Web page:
The tests use different settings to mimic basic multi-user operations as they would play out on your server. Variances is read / write percentage as well as random / sequential reads are common in certain applications, Web Servers read nearly 100% of the time while Database Servers write a small amount of data.

The Workstation test is the only single user environment and will be similar to how you use your system at home.

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SanDisk isn't planting the enterprise flag on the Extreme, but with performance like this, some of you might be willing to take a close look for your web and database servers.

Final Thoughts

Editor Note: After this article was published we learned that TRIM was not working on our test system at the time the Extreme 240GB was tested. A follow up article has been published with accurate benchmarks. Please read it here.

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For me, the progress made by SanDisk with their new 24nm Toggle Mode flash is very exciting. For you, the end result of using a smaller die size for the flash is exciting. This is because with each die shrink more flash can be manufactured per 300mm wafer. This takes place during the lithography process. The cost of a 300mm wafer stays the same, but when you're able to get more chips per wafer, the savings trickle down to the final product. The SanDisk Extreme 240GB already costs less than the OCZ Vertex 3 240GB at Newegg, which is our current pricing benchmark in which all SSDs are compared against.

The lower cost doesn't equate to lower performance with the SanDisk Extreme. The Extreme isn't as fast as the new Intel 520 Series, but it does cost significantly less, a benchmark for the people. Still, the SanDisk Extreme isn't that much off the pace set by Intel a couple of weeks ago and I doubt you would notice the difference between the two under real-world conditions.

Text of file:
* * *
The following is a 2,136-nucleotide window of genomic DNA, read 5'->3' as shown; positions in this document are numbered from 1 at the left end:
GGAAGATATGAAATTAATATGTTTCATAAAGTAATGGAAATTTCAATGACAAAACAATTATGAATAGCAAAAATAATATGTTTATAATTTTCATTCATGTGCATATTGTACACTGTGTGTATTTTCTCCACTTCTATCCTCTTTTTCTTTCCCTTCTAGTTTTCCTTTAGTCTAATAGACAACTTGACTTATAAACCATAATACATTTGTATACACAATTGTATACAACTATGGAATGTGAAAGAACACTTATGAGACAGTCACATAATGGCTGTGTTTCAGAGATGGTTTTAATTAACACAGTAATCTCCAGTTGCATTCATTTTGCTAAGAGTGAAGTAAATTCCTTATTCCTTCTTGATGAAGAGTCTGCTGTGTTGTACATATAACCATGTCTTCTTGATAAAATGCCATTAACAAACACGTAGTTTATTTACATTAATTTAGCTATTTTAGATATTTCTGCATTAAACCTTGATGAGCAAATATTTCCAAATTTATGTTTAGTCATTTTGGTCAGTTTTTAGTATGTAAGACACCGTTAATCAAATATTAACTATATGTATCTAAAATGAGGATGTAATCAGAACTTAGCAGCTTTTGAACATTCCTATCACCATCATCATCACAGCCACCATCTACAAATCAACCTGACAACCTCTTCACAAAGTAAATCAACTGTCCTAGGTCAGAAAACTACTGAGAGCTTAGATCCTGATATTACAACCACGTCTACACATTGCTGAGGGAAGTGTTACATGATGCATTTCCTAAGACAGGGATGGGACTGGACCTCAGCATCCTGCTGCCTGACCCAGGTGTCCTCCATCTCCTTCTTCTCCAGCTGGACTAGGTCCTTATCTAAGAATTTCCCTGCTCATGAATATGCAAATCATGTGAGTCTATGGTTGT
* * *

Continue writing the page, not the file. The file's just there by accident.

One area that you will notice a difference between the SanDisk Extreme and several other popular drives is the accessory package. The Extreme ships bare, no desktop adapter bracket, no disk cloning software and the warranty sits in line with other companies selling drives with a low cost pricing model. With Intel touting their five year warrant and "Intel Optimized Firmware" for reliability, it would be nice to see SanDisk increase their warranty to five years as well.

For most people looking to purchase their first SSD, the accessory package doesn't matter. The SanDisk Extreme 240GB we tested today delivers what you need, solid access times, fast boot times (measured at 19 seconds on our test bench), good sustained sequential performance and at a price that is much low than many offerings on the market today. I hate to do it, but we are just loving the price of this drive. At the time of writing the SanDisk Extreme is the lowest priced SF-2281 240GB drive at Newegg with good flash, i.e. NOT asynchronous IMFT flash.

The flash makes a big difference in real-world performance and the SanDisk Extreme isn't going to leave you in the slow lane like asynchronous flash drive, even though the price is the same.

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Chris Ramseyer started his career as a LAN Party organizer in Midwest USA. After working with several computer companies he was asked to join the team at The Adrenaline Vault by fellow Midwest LAN Party legend Sean Aikins. After a series of shake ups at AVault, Chris eventually took over as Editor-in-Chief before leaving to start Real World Entertainment. Look for Chris to bring his unique methods of testing Hard Disk Drives, Solid State Drives as well as RAID controller and NAS boxes to TweakTown as he looks to provide an accurate test bed to make your purchasing decisions easier.

We openly invite the companies who provide us with review samples / who are mentioned or discussed to express their opinion. If any company representative wishes to respond, we will publish the response here. Please contact us if you wish to respond.